We like to measure and compare things. We compare the coffee at one café to another. We compare one internet provider or phone plan to another. We compare one school or university to another. But we also like to measure and compare ourselves in relation to other people. At work or in our study we will compare ourselves and our performance to our peers. Trawling through social media, we can’t help but compare our life to others’ (or to what they want us to think their life is like!). Maybe you are someone who consciously compares your appearance to other people. We compare ourselves to other people all the time.
We even compare our Christianity. How often do you find yourself measuring your faith and godliness in relation to that of a fellow brother or sister—or even an unbeliever’s? How often do you compare yourself to another believer by the church that they go to or the amount of ministry activities that they do?
But when we compare ourselves to other people we fall into two big problems: comparing down, and comparing up.
When we compare down we elevate ourselves above someone else; we compare ourselves to them favourably. In the Bible we see this play out in Jesus’ parable of the Pharisee and the tax collector. This Pharisee is a classic example of someone who compares down, and as he prays we are left in no doubt as to what—or who—he measures himself against: “God, I thank you that I am not like other men, extortioners, unjust, adulterers, or even like this tax collector” (Luke 18:11).
By elevating yourself above others, you look down on them. You use a person whom you judge to be ‘worse’ as your measure. This stems from our pride and our over-inflated view of ourselves and our superiority. It’s the sentence or the thought that starts “At least I’m not as bad as…”. We do it because it makes us feel better and gives us a greater sense of self-worth, but it is dangerous and wrong. Jesus had some stern words about the Pharisee and taught that this proud attitude was not the path for those who want to be right with God (Luke 18:14). Let us heed this warning.
On the flipside, we also compare up. This is where we compare and see others as being greater than we are, or even the ultimate. A fellow human being becomes the benchmark we must reach. The Bible speaks sharply about how, in our rebellion against God, we humans have idolized and worshipped creation—including fellow humans—rather than God (Rom 1:21-23). When we compare up, we search for the ideal in the creation and not the Creator.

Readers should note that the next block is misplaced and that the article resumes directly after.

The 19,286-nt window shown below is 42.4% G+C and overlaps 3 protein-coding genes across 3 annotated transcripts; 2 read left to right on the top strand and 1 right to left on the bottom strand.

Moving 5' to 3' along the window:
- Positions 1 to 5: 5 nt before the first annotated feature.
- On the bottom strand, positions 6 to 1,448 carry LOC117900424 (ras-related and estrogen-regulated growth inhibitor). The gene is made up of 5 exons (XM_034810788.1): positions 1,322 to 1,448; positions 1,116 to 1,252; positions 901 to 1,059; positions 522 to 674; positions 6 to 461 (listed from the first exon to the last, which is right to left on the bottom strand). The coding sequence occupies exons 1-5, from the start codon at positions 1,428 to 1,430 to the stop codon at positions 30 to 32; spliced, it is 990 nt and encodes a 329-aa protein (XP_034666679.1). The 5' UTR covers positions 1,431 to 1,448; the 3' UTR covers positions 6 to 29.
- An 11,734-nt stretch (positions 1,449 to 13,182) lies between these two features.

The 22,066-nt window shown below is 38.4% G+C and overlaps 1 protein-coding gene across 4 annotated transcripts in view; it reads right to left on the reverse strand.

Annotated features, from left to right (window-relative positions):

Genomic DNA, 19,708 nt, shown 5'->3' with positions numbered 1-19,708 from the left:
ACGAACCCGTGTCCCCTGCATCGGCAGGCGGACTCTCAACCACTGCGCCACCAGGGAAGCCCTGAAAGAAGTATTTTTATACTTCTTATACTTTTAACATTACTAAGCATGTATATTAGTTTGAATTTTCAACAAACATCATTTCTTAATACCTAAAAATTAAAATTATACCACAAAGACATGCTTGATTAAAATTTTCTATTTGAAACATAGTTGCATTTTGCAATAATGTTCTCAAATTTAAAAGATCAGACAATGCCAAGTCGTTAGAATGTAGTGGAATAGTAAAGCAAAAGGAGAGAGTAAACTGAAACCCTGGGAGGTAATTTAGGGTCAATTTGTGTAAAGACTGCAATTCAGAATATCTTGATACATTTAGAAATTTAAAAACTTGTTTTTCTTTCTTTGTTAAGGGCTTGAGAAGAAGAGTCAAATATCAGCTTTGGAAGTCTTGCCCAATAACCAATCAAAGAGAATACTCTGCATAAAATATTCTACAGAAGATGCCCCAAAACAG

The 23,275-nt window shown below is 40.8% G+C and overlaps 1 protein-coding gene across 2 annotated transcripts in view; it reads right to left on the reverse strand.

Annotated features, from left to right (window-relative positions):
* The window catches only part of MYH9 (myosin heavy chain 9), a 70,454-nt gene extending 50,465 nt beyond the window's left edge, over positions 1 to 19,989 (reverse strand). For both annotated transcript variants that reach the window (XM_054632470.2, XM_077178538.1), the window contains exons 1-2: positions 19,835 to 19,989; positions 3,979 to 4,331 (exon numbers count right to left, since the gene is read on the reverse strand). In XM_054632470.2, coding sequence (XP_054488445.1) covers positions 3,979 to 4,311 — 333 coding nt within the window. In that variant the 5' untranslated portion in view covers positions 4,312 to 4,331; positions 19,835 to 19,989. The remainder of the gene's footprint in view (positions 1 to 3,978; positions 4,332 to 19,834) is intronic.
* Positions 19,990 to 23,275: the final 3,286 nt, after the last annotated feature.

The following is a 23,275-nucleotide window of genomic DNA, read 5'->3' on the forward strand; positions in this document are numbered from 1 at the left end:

How often have you said or thought something along the lines of “If only I was like….” or “If only I had…”? Comparing up shows our lack of contentment and ungratefulness towards God for how he has made us according to his good design. It also shows us where we find our value: in someone or something other than God. Rather than promoting an attitude of thankfulness to God for how he has made us and the circumstances he has placed us in, we become jaded and dissatisfied with God as we chase what we have idolized.
Measuring and comparing ourselves against others, both favourably and unfavourably, hinders our trust in God.
The right measurement
When it comes to making comparisons with others, the bottom line that the Bible draws is: no-one and nothing can compare to God. When God addresses his people through the prophet Isaiah he says:
To whom will you liken me and make me equal, and compare me, that we may be alike? … Remember the former things of old; for I am God, and there is no other; I am God, and there is none like me. (Isaiah 46:5, 9b)
The true measurement for all things is in relation to God. The humbling truth of the gospel is that in our sinfulness none of us can reach the perfect standard of God. We fall dreadfully short because of our sin; we are not even close. But the liberating truth of the gospel is that Jesus is the ultimate one who doesn’t fall short of God. When we look to Jesus we see that the only standard and measurement that matters is who we are in Christ, not in relation to someone else. Through Christ’s finished work on the cross and his merits—not our own!—we can measure up to God.
Looking to Jesus gives us enormous comfort as we find our true self-worth in him, and leads us to far greater joy and humility than engaging in the fruitless exercise of comparing ourselves to other people.
So how can you fight the urge to compare yourself to other people? Here are three suggestions:
Fight grumbling with gratitude. Give thanks to God for how he has made you in his good design (Ps 139:14). Thank him for the circumstances that he has placed you in. Make gratitude a key part of your prayer life.
Fight jealousy with joy. Celebrate and rejoice in the diversity of gifted people who are members of the body of Christ (Rom 12:3-8). Rather than being jealous of a fellow brother or sister, give thanks for them and praise God for the unique way he has made them. Find a Christian and tell them what you are thankful for about the way God has made them.
Fight discontentment with delight. Find your contentment in your loving Father and all the riches he has given to you in Christ. Have a go at memorizing Ephesians 1:3-14, and marvel at all that God has given us. Or, if you’re looking for something a bit shorter but no less significant, memorize the comforting words of the Psalmist in Psalm 73:25-26.
By Rusdyan Cocks